Jacob Zuma, who survived rape and corruption charges to become the president-in-waiting of South Africa, has harsh words for Kenya and Nigeria, where recent elections were marred by alleged fraud, violence and disputed results.
"What has happened in Kenya I think is absolutely not right," Zuma said on Saturday in an interview. "It does not help to advance the case for the African continent."
Of last year's Nigerian election, won by the governing party and condemned by observers as deeply flawed, he said: "It's not a good example if you've got the kind of infrastructure or method that allowed that kind of thing."
He also said he was hopeful for a fair election in Zimbabwe -- where on Friday President Robert Mugabe set national elections for March 29 despite opposition calls for more time to prepare -- and promised to continue South Africa's efforts to mediate between Mugabe and the opposition.
That is Zuma at Davos: a man trying to project stability and seriousness and dissolve concerns about his readiness to govern a country that may not have the most people in Africa -- that's Nigeria -- but is looked to by millions on the troubled continent for leadership.
It is that special role that magnifies the concerns about Zuma, who unseated South African President Thabo Mbeki at a party convention of their African National Congress (ANC) last month -- in the first time in 55 years that the party leadership was openly fought.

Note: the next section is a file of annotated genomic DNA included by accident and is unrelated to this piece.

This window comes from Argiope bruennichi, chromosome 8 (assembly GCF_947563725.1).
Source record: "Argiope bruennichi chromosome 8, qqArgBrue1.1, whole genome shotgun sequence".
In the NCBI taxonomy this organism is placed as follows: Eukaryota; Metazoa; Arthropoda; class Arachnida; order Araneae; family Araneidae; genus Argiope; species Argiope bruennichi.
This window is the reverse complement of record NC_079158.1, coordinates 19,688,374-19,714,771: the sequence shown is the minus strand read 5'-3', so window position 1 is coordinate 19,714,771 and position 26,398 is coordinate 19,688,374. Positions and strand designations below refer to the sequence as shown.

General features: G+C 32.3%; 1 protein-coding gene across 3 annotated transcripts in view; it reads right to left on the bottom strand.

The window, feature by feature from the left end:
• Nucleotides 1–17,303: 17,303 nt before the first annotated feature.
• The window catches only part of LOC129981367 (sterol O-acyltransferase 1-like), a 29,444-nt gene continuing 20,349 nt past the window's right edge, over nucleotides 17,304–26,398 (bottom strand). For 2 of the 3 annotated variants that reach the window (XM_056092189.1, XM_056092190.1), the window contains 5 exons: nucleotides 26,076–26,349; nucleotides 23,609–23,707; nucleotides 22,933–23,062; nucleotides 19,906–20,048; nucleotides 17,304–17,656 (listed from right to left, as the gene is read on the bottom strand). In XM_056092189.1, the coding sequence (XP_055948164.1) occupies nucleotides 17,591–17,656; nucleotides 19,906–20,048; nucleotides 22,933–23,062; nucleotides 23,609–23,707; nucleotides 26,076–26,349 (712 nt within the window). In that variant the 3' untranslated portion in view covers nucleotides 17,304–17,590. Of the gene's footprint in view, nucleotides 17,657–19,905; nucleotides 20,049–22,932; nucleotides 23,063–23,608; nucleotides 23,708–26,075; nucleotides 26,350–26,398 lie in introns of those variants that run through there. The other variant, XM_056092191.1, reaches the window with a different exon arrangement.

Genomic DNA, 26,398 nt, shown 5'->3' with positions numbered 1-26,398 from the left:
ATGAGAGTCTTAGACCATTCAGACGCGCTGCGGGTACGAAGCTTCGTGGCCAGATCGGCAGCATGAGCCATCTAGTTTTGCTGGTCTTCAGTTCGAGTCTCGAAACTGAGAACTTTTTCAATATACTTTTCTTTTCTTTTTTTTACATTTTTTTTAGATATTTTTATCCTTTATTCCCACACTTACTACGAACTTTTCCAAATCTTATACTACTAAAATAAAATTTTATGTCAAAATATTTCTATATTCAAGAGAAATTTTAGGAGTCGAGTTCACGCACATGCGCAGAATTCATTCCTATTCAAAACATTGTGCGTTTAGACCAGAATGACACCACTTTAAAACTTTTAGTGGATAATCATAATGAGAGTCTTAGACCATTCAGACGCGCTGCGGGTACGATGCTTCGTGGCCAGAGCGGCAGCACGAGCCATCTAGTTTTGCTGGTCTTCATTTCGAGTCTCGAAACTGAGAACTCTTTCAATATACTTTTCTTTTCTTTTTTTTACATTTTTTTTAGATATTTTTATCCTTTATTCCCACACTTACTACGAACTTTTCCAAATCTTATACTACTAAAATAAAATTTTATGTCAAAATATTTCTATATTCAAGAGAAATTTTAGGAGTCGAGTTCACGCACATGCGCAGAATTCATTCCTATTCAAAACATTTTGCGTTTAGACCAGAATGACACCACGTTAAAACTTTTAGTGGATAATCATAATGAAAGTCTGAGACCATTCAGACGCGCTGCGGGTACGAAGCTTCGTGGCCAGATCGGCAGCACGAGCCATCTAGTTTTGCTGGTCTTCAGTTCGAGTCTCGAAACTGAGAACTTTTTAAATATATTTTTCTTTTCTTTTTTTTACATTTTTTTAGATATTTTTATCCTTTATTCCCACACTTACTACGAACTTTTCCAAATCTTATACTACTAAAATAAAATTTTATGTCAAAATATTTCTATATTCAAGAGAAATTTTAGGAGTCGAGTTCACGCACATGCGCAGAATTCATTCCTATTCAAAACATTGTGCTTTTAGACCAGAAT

The victory virtually assured him of being the party's presidential candidate in elections scheduled in 2009 -- if he survives new corruption charges against him. The ANC is so dominant in South Africa that its candidate is seen as assured of the presidency.
Last week Zuma was one of the most sought-after figures at the annual gathering of the World Economic Forum in this Swiss resort -- an engaging and enigmatic would-be president.
But can the mantle of the widely revered Nelson Mandela, the first post-apartheid president, really pass to a man who only a few months ago was acquitted of rape charges?
After all, the moral voice of the nation, former Cape Town Arch-bishop Desmond Tutu, urged ANC members not to elect Zuma, pleading that they "not choose someone of whom most of us would be ashamed."
Zuma brushed off the insult.
"People like Bishop Tutu, a few others, might have their views. I respect him," he said in the interview. "My understanding is that clergy people are there to pray [and not] take political stances."
The first corruption charges against Zuma were thrown out of court in 2005.
Soon after, he went on trial for rape, accused by the HIV-positive daughter of a family friend. Zuma argued the encounter was consensual and was acquitted, but not before he made damaging comments that led many to question his judgment -- including that he believed taking a shower after the sex would reduce the risk of AIDS.
Zuma linked his rise to the displeasure of many South Africans with Mbeki's decision to fire him as the nation's deputy president in 2005.
"Since that time people have felt that some of the things that happened to me were certainly unfair ... that there was [an] interfering with Zuma's human rights," he said.
Zuma said he still meets with Mbeki and brushed off concerns about dysfunction in South Africa's governing party.